By early autumn, many summer-flowering annuals have burned themselves out. They’ve given their all, and their instinct is now to produce seed and die before the weather gets cold. With 6-8 weeks or more until the first frost, now’s the time to plant a glowing autumn display that will light up your garden through Halloween and Bonfire Night into November.
The season lends itself to fiery colours such as red, orange, yellow, gold, plum and purple. They’re enriched by the steadily lowering sun, making colours appear rich and velvety. As luck would have it, many autumn-flowering plants, such as dahlias, rudbeckias, heleniums, Michaelmas daisies, salvias, chrysanthemums and crocosmias, produce blooms at the ‘hot’ end of the colour spectrum. Grasses are beautiful too, especially as they start to dry and develop warm, biscuity hues.
For my blazing autumn planter, I chose several perennial plants. The advantage of perennials is that you can plant them in the garden once their flowers start to fade, but before the ground becomes frozen. They overwinter and grow again in spring when the weather warms. Chilli peppers won’t survive a winter in the UK, so I’ll be cropping the fruits and composting the rest. Cheerful Bidens ferulifolia ‘Beedance Painted Red’ may return for another year or two if it’s happy but is generally grown as an annual plant in the UK. Aeonium arboreum ‘Zwartkop’ is a succulent plant and will need winter protection in all but the mildest parts of the UK. Mine will go into an unheated greenhouse before the first frosts.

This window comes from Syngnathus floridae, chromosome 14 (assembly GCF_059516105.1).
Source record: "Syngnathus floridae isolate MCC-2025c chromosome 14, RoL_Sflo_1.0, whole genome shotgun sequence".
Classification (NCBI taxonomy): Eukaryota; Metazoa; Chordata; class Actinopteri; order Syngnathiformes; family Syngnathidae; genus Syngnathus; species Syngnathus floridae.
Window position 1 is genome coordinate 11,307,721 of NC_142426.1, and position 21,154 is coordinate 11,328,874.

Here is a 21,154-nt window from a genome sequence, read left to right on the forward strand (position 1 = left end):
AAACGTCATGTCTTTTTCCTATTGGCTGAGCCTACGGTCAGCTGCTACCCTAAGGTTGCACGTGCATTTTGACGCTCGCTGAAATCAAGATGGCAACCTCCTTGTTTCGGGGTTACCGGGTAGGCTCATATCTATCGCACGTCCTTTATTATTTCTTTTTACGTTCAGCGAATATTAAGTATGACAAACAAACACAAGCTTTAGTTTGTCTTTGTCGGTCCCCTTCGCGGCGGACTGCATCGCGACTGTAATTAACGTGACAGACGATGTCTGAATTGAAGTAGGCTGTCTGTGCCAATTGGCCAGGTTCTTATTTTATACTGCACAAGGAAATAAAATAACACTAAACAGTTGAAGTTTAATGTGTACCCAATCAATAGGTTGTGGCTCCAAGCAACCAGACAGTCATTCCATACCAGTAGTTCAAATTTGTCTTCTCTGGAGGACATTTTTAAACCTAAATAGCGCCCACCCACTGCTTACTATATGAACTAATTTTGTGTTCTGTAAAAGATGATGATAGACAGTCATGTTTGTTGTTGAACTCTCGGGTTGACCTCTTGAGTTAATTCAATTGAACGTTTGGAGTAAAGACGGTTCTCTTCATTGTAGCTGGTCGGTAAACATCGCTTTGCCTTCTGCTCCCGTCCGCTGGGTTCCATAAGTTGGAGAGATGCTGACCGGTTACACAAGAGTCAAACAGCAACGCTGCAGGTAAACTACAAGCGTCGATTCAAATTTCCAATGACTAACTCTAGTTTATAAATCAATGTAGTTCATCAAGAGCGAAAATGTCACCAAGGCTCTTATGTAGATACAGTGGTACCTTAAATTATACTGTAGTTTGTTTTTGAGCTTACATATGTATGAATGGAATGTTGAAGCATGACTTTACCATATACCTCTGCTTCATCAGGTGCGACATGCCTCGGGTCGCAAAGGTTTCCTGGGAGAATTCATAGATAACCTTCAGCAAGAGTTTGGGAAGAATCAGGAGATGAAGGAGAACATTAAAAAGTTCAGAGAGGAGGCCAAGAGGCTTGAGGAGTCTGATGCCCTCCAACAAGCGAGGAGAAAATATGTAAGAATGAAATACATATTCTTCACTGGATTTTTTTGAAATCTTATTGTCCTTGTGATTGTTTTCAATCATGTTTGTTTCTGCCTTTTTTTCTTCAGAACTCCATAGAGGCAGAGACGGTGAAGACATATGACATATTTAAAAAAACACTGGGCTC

Here's What I Used:
- 1 x terracotta pot measuring 14 inches (36cm)
- Peat-free potting compost
- Potting grit (horticultural grit)
- Moss or crocks
- 1 x Crocosmia (montbretia) – yellow or orange as you prefer
- 1 x Aeonium arboreum ‘Zwartkop’
- 1 x Bidens ferulifolia (Apache beggarticks)
- 1 x Capsicum annuum (chilli pepper) ‘Orange Wonder’
- 1 x Heuchera ‘Black Beauty’
- 2 x Uncinia rubra (red hook sedge)
Here's How I Did It:
- The first step is to take a clean terracotta pot (you can use a resin, plastic or concrete planter if you prefer) with at least one drainage hole in the bottom. Cover the drainage hole with a piece of moss or crocks to prevent the compost from falling through the hole. Crocks aren’t essential; the main thing is that excess water can drain freely from the base of the pot.
- Fill the pot around two-thirds of the way up with peat-free compost. I used a formula including biochar, coir (from coconut husks), seaweed, worm casts and mycorrhizal fungi. I added potting grit to aid drainage. Biochar helps retain moisture and improve the structure of the compost, mycorrhizal fungi encourage strong root development, and the worm casts and seaweed provide nourishment. Coir is a more sustainable and longer-lasting alternative to peat.